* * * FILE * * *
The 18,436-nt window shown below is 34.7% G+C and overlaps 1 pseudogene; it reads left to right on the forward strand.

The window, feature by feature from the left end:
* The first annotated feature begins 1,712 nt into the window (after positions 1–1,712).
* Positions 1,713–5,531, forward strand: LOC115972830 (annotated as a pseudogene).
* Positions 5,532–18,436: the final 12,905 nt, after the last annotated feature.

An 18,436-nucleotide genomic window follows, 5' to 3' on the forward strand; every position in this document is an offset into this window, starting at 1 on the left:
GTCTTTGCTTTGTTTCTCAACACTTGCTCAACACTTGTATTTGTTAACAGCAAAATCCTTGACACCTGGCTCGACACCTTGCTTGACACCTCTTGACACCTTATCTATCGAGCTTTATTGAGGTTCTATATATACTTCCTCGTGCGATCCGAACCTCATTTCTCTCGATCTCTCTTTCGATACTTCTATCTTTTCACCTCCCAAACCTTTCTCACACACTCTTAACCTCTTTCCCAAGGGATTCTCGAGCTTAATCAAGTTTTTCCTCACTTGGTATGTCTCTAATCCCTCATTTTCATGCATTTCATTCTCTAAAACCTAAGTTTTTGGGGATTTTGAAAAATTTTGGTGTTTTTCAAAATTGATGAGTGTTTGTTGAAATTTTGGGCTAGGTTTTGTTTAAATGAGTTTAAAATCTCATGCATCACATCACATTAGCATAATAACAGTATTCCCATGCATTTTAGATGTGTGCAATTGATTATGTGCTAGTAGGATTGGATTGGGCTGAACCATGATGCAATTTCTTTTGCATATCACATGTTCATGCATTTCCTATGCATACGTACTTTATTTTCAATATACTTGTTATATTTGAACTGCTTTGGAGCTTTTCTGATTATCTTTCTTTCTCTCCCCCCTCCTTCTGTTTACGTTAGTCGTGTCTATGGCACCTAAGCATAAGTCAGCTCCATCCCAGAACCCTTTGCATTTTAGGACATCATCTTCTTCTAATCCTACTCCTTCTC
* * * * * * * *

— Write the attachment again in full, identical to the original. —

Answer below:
The 18,436-nt window shown below is 34.7% G+C and overlaps 1 pseudogene; it reads left to right on the forward strand.

The window, feature by feature from the left end:
* The first annotated feature begins 1,712 nt into the window (after positions 1–1,712).
* Positions 1,713–5,531, forward strand: LOC115972830 (annotated as a pseudogene).
* Positions 5,532–18,436: the final 12,905 nt, after the last annotated feature.

An 18,436-nucleotide genomic window follows, 5' to 3' on the forward strand; every position in this document is an offset into this window, starting at 1 on the left:
GTCTTTGCTTTGTTTCTCAACACTTGCTCAACACTTGTATTTGTTAACAGCAAAATCCTTGACACCTGGCTCGACACCTTGCTTGACACCTCTTGACACCTTATCTATCGAGCTTTATTGAGGTTCTATATATACTTCCTCGTGCGATCCGAACCTCATTTCTCTCGATCTCTCTTTCGATACTTCTATCTTTTCACCTCCCAAACCTTTCTCACACACTCTTAACCTCTTTCCCAAGGGATTCTCGAGCTTAATCAAGTTTTTCCTCACTTGGTATGTCTCTAATCCCTCATTTTCATGCATTTCATTCTCTAAAACCTAAGTTTTTGGGGATTTTGAAAAATTTTGGTGTTTTTCAAAATTGATGAGTGTTTGTTGAAATTTTGGGCTAGGTTTTGTTTAAATGAGTTTAAAATCTCATGCATCACATCACATTAGCATAATAACAGTATTCCCATGCATTTTAGATGTGTGCAATTGATTATGTGCTAGTAGGATTGGATTGGGCTGAACCATGATGCAATTTCTTTTGCATATCACATGTTCATGCATTTCCTATGCATACGTACTTTATTTTCAATATACTTGTTATATTTGAACTGCTTTGGAGCTTTTCTGATTATCTTTCTTTCTCTCCCCCCTCCTTCTGTTTACGTTAGTCGTGTCTATGGCACCTAAGCATAAGTCAGCTCCATCCCAGAACCCTTTGCATTTTAGGACATCATCTTCTTCTAATCCTACTCCTTCTC